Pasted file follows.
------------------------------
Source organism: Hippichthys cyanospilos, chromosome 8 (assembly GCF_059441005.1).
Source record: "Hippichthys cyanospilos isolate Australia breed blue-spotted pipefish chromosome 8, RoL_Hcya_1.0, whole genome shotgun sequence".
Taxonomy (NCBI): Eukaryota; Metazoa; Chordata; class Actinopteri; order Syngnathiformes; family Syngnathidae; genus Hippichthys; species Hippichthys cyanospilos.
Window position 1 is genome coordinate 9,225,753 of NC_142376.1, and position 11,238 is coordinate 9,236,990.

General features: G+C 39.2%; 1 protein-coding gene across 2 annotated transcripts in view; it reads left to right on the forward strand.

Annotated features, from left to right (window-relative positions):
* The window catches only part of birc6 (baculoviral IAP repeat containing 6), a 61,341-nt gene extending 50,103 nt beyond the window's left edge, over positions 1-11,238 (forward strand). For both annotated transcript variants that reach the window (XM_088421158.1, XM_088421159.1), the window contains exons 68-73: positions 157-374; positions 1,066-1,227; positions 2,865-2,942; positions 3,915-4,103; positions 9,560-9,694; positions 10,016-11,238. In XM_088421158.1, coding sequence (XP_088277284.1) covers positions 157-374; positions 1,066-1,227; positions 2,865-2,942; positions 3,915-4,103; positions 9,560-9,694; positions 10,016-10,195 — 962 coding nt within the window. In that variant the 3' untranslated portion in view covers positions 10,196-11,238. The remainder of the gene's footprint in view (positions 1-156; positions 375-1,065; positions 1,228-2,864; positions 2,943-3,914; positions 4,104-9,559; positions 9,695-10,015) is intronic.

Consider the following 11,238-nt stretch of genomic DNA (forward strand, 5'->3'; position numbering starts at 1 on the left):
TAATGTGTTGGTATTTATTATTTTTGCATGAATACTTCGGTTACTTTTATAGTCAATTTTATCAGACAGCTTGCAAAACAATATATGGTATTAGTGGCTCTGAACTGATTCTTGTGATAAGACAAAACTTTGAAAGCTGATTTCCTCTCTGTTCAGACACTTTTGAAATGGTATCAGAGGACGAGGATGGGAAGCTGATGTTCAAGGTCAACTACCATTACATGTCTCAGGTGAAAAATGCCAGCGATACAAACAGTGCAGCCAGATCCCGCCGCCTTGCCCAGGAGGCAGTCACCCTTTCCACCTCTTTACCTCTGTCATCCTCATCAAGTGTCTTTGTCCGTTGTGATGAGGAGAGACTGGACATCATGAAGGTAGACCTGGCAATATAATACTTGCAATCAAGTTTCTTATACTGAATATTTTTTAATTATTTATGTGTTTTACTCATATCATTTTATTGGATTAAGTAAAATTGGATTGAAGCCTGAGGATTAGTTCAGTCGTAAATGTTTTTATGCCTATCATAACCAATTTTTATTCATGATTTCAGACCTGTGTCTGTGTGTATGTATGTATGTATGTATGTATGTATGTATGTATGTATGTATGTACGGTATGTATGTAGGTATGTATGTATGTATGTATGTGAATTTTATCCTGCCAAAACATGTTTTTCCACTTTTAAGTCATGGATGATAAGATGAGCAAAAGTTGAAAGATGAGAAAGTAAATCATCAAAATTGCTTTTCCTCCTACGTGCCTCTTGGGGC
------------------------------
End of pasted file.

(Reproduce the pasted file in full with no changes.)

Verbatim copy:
Source organism: Hippichthys cyanospilos, chromosome 8 (assembly GCF_059441005.1).
Source record: "Hippichthys cyanospilos isolate Australia breed blue-spotted pipefish chromosome 8, RoL_Hcya_1.0, whole genome shotgun sequence".
Taxonomy (NCBI): Eukaryota; Metazoa; Chordata; class Actinopteri; order Syngnathiformes; family Syngnathidae; genus Hippichthys; species Hippichthys cyanospilos.
Window position 1 is genome coordinate 9,225,753 of NC_142376.1, and position 11,238 is coordinate 9,236,990.

General features: G+C 39.2%; 1 protein-coding gene across 2 annotated transcripts in view; it reads left to right on the forward strand.

Annotated features, from left to right (window-relative positions):
* The window catches only part of birc6 (baculoviral IAP repeat containing 6), a 61,341-nt gene extending 50,103 nt beyond the window's left edge, over positions 1-11,238 (forward strand). For both annotated transcript variants that reach the window (XM_088421158.1, XM_088421159.1), the window contains exons 68-73: positions 157-374; positions 1,066-1,227; positions 2,865-2,942; positions 3,915-4,103; positions 9,560-9,694; positions 10,016-11,238. In XM_088421158.1, coding sequence (XP_088277284.1) covers positions 157-374; positions 1,066-1,227; positions 2,865-2,942; positions 3,915-4,103; positions 9,560-9,694; positions 10,016-10,195 — 962 coding nt within the window. In that variant the 3' untranslated portion in view covers positions 10,196-11,238. The remainder of the gene's footprint in view (positions 1-156; positions 375-1,065; positions 1,228-2,864; positions 2,943-3,914; positions 4,104-9,559; positions 9,695-10,015) is intronic.

Consider the following 11,238-nt stretch of genomic DNA (forward strand, 5'->3'; position numbering starts at 1 on the left):
TAATGTGTTGGTATTTATTATTTTTGCATGAATACTTCGGTTACTTTTATAGTCAATTTTATCAGACAGCTTGCAAAACAATATATGGTATTAGTGGCTCTGAACTGATTCTTGTGATAAGACAAAACTTTGAAAGCTGATTTCCTCTCTGTTCAGACACTTTTGAAATGGTATCAGAGGACGAGGATGGGAAGCTGATGTTCAAGGTCAACTACCATTACATGTCTCAGGTGAAAAATGCCAGCGATACAAACAGTGCAGCCAGATCCCGCCGCCTTGCCCAGGAGGCAGTCACCCTTTCCACCTCTTTACCTCTGTCATCCTCATCAAGTGTCTTTGTCCGTTGTGATGAGGAGAGACTGGACATCATGAAGGTAGACCTGGCAATATAATACTTGCAATCAAGTTTCTTATACTGAATATTTTTTAATTATTTATGTGTTTTACTCATATCATTTTATTGGATTAAGTAAAATTGGATTGAAGCCTGAGGATTAGTTCAGTCGTAAATGTTTTTATGCCTATCATAACCAATTTTTATTCATGATTTCAGACCTGTGTCTGTGTGTATGTATGTATGTATGTATGTATGTATGTATGTATGTATGTATGTACGGTATGTATGTAGGTATGTATGTATGTATGTATGTGAATTTTATCCTGCCAAAACATGTTTTTCCACTTTTAAGTCATGGATGATAAGATGAGCAAAAGTTGAAAGATGAGAAAGTAAATCATCAAAATTGCTTTTCCTCCTACGTGCCTCTTGGGGC